My Writer's Journal

In Praise of Copy Editors

July 15, 2014

There are many stages involved in writing a book, from the early minutes/hours/days when an idea starts to emerge until the day the first copy is in my hands: the research, the writing of several drafts, the comments of the editor, followed by more rewriting and more comments and more tweaking, and finally the sense that I've told my story as well as I can. A time to relax a little, clean out my files, sew on buttons, answer letters.

But not so fast! You're not done yet! The copy editor has yet to speak. This person not only looks for sloppy punctuation and points out that you have used "get" or "got" a few dozen times too many and notices that the guy you call Sam on page 37 suddenly becomes Bill on page 119. The CE, as she's known, also acts as a fact-checker (sometimes another person takes over this job). If one of your characters plays a song on the piano, was that song actually written by that time? If you write that 1920s movie star Rudolph Valentino died on Monday August 23rd, why does your character, a devoted Valentino fan, not hear about it on the radio until Wednesday the 25th?

Yeeesh.

It has to be said: Copy editors are a pain in the neck, but they also save your neck, too. Because if those little errors and inconsistencies and quirks aren't caught now, you can be sure they will be later. Years ago I mentioned a "horny toad" in Texas and how it hopped, and I was promptly nailed by a gleeful expert who pointed out that they are not toads but lizards, they don't hop, and since I was so wrong about that fact he would never again trust anything I wrote.

And that's why I say thank you to Lisa and all the other unsung copy editors who have kept me from embarrassing errors in so many books over so many years.

Fiction for Young Adults

Fiction for Young Adults
Dowdy Peggy White reinvents herself as a glamorous photographer, capturing memorable images during the 1930s Depression and 1940s World War II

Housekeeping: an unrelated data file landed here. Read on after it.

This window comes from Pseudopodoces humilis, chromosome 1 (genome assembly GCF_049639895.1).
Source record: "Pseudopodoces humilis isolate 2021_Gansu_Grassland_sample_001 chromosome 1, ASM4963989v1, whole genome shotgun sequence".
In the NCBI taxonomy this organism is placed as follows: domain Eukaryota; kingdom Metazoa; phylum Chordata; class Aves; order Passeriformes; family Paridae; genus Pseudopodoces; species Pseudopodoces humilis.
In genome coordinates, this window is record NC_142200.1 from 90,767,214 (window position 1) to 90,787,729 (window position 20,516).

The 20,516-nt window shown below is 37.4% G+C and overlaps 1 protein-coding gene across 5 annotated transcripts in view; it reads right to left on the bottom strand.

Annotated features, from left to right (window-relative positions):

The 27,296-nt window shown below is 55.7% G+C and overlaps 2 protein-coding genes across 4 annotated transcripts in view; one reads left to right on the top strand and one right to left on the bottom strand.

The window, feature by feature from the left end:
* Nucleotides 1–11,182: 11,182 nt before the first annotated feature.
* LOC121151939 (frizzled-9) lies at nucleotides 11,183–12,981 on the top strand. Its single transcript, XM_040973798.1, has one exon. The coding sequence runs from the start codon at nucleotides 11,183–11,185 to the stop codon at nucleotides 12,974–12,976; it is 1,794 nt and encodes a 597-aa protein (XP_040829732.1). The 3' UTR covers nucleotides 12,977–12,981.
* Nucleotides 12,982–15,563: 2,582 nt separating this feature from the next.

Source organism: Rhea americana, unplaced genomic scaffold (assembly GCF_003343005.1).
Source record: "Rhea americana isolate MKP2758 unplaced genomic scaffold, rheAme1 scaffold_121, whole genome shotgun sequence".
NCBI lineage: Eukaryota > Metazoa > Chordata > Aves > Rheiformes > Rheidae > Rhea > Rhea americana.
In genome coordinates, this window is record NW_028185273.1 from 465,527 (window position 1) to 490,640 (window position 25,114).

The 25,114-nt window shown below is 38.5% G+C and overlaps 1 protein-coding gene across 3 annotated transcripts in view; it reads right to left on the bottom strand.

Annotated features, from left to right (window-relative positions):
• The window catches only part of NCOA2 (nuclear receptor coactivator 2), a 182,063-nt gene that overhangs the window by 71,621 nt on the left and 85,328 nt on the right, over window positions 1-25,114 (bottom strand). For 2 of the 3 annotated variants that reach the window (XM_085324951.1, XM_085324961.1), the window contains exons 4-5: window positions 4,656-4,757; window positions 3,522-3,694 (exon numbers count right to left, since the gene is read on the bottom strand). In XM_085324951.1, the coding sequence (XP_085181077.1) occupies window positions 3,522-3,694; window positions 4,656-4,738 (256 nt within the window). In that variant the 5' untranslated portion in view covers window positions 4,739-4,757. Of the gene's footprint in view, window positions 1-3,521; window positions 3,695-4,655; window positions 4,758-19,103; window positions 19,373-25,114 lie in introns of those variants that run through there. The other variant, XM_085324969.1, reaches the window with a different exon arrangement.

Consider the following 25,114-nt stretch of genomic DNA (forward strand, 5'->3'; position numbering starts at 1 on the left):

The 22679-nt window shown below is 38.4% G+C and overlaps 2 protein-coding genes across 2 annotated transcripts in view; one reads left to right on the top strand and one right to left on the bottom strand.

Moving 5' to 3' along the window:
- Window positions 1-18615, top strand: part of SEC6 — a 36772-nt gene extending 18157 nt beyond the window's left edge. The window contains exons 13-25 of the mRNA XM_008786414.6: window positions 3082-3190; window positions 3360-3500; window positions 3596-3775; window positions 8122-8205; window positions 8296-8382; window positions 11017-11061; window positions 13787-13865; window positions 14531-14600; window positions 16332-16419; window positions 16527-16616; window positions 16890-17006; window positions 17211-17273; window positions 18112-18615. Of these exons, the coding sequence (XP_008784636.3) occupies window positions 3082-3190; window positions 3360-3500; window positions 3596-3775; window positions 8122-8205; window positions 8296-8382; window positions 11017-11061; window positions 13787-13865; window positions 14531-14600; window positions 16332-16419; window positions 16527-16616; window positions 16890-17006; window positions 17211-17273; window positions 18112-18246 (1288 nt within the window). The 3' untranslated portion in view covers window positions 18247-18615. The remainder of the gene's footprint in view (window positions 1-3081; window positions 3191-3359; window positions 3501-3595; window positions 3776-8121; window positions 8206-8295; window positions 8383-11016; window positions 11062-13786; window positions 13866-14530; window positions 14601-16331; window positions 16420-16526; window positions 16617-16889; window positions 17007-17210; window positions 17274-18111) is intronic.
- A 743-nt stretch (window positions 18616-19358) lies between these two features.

Three gutsy girls go looking for adventure in the West in the 1920's
Anastasia and her three sisters are the privileged daughters of the richest man in the world, until their world begins to crumble.
YA Historical Fiction
What's it like to be the daughter of the most beautiful woman in the world? When Helen of Troy elopes with Paris, her daughter, Hermione, stows away on a Greek ship in search of her mother, hoping to bring her home--and perhaps to find a love of her own.
The future queen of England lives a life of privilege, but privilege comes with a steep price of isolation and loneliness--until she meets Albert.
She leaves Scotland as a child, is sent to France to marry the future king, returns to Scotland as a young woman to rule; a wild queen in a wild country.
First published in 1992, my first historical novel, has been reissued with a new cover.
Cleopatra has been chosen to be the next queen of Egypt, but she faces ruthless competition from her sisters. (Watch a video of Carolyn on this page)
The dizzying rise and horrific downfall of the last queen of France. Young Royals series
Who would not fall in love with--or at least have a mad crush on--young Will!
Marie van Goethen was a dancer in 19th century Paris and modeled for Degas's famous sculpture.
A fictionalized account of the early life of Charles Darwin, narrated by Charley himself.
Mozart's talented sister, Nannerl, struggles to achieve life she deserves--in music as well as in love.
Contemporary YA
Four characters, four big issues, four compelling stories: BECAUSE OF LISSA; THE PROBLEM WITH SIDNEY; GILLIAN'S CHOICE; THE TWO FACES OF ADAM

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